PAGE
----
- We are spiritual beings. I feel akin to the American Indian way, which is to honor that which has given its life to sustain yours. After all, isn't it killing something to pull a tomato out of the ground? I know, a cow is a higher form of life, but just when do you draw the line? Can you eat a rock? How do you know how it hurts a tomato? (I know, I'm going overboard, but)...
        I hope someone makes sense of what I'm trying to say.

        1. re: aurora50

          Read Mountain Man by Vardis Fisher. It is the old Jeremiah Johnson, Robert Redford, movie, but better.

          1. re: Passadumkeg

            During a summer 28 years ago when I had a rare chance to get acquainted with an Original American during my sabbatical, the correctness of eating animals and fish was explained in elegance I only wish I had noted more succinctly in my journal.
            But as to the cutting of the ancient redwood forests, his words still resonate hauntingly: " you are tearing out my mother's hair".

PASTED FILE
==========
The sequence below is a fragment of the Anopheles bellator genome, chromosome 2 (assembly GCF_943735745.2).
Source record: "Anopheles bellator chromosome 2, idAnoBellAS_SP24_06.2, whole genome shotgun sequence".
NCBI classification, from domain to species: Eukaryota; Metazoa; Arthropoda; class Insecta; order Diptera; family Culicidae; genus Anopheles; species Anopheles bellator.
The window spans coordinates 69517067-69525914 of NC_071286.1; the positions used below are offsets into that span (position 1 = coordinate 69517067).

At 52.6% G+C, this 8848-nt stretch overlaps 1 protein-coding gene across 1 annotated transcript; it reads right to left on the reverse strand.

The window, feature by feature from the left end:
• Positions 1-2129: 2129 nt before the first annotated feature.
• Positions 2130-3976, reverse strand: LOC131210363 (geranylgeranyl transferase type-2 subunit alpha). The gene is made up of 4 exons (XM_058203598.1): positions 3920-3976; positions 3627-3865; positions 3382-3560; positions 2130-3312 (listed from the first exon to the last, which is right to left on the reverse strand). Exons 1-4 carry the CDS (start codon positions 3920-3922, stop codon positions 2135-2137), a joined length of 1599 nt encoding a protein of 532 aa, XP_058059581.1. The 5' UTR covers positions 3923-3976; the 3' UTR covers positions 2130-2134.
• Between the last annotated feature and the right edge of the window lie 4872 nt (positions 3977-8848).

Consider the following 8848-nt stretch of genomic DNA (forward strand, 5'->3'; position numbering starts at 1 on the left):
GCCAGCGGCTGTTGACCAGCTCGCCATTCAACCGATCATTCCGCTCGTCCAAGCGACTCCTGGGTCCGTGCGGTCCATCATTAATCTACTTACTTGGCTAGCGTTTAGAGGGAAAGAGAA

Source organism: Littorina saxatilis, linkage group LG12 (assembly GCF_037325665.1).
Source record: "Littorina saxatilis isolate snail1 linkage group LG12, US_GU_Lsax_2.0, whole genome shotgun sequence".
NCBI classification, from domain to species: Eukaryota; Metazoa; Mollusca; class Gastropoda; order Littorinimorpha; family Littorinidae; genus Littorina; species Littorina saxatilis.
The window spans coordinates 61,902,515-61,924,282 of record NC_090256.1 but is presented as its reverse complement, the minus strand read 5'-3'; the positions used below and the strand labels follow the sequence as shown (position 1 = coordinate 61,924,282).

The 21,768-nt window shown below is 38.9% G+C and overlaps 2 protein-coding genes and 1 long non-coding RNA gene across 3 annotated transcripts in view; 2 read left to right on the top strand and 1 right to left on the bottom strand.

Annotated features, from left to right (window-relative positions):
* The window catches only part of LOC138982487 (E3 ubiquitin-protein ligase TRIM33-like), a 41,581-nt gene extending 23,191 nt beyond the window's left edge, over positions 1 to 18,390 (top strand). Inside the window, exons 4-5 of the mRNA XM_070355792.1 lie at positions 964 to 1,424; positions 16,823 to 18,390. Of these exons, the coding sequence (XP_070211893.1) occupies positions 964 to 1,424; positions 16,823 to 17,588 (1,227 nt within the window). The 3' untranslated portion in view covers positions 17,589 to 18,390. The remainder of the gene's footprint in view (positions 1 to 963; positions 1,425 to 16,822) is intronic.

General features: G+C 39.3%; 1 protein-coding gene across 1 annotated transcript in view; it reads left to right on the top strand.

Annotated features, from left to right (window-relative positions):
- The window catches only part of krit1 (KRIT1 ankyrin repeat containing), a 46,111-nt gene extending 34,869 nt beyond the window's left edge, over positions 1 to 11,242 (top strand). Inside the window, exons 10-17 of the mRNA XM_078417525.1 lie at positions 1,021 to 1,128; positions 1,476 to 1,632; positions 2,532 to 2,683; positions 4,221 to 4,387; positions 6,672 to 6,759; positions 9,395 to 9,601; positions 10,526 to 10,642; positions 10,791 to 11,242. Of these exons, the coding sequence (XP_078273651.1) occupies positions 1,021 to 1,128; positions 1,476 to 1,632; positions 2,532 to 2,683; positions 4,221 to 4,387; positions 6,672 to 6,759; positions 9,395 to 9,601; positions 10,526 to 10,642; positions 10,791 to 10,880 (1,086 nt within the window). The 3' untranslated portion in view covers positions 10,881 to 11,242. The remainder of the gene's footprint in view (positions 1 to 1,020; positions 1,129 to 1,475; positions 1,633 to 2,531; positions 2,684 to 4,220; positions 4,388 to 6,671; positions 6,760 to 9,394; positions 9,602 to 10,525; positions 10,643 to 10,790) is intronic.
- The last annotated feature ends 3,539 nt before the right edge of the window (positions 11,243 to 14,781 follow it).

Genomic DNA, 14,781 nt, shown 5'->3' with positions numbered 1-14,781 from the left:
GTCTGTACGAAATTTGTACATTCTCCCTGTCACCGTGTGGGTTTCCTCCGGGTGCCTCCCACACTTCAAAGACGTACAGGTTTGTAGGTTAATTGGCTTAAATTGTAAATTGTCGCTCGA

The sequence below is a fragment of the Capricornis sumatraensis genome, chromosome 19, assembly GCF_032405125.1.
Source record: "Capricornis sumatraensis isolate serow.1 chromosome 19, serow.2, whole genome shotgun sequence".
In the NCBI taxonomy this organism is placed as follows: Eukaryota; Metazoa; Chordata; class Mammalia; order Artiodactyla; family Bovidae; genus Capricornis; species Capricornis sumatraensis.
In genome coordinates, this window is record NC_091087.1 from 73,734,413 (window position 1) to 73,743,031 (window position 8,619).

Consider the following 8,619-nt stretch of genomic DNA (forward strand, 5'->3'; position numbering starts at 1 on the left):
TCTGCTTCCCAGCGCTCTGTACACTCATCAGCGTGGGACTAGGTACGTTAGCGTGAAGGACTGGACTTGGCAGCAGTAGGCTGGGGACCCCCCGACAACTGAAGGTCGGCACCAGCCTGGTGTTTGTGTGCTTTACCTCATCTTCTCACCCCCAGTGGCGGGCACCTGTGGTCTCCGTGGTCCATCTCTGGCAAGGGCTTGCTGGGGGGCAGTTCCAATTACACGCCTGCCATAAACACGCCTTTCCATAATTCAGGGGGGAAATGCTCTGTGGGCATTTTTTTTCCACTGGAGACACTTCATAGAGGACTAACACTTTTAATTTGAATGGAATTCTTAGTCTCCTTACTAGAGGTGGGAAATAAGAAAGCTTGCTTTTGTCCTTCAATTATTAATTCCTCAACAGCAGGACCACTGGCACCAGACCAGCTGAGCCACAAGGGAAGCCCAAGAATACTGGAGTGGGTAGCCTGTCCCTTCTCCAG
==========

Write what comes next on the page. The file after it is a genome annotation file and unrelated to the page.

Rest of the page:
2. Yup.

        Hunting and fishing.

        All 5 kids know where and how meat comes from.

        1 was vegetarian for about 6 months (on moral grounds), the other 4 have no problems eating anything we catch.

        All kids (no gender discrimination in our fam) were taught to shoot, but only 1 of the boys actually likes to hunt.

        Same with fishing, all taught very early, but only 2 of them really enjoy it.

        Neither Mr Goddess or I could be classed as "Konan's", but Mr G was bought up by his Poppie, who used to shoot wabbits during the Depression, to feed his family, and passed on his skills to Mr G, who in turn, has passed them on to all the kids.

        I think that in doing what we've done, we allow our kids to make up their minds about consuming meat. There is DEFINITELY no "meat comes in a cute plastic-wrapped tray" mentality in our home.

        2 Replies
        1. re: purple goddess

          PG, do you mean there is a better way to acquire parsley, in a quantity sufficient to make a batch of chimichurri sauce, than buying an entire cattle, packaged in innumerable "cute plastic-wrapped tray(s) "and culling out the parsley adornments under the plastic wrap? Say it ain't so! Can it be so simple?
          I learn from you every time:)...... Drives me nuts, too.
          Veg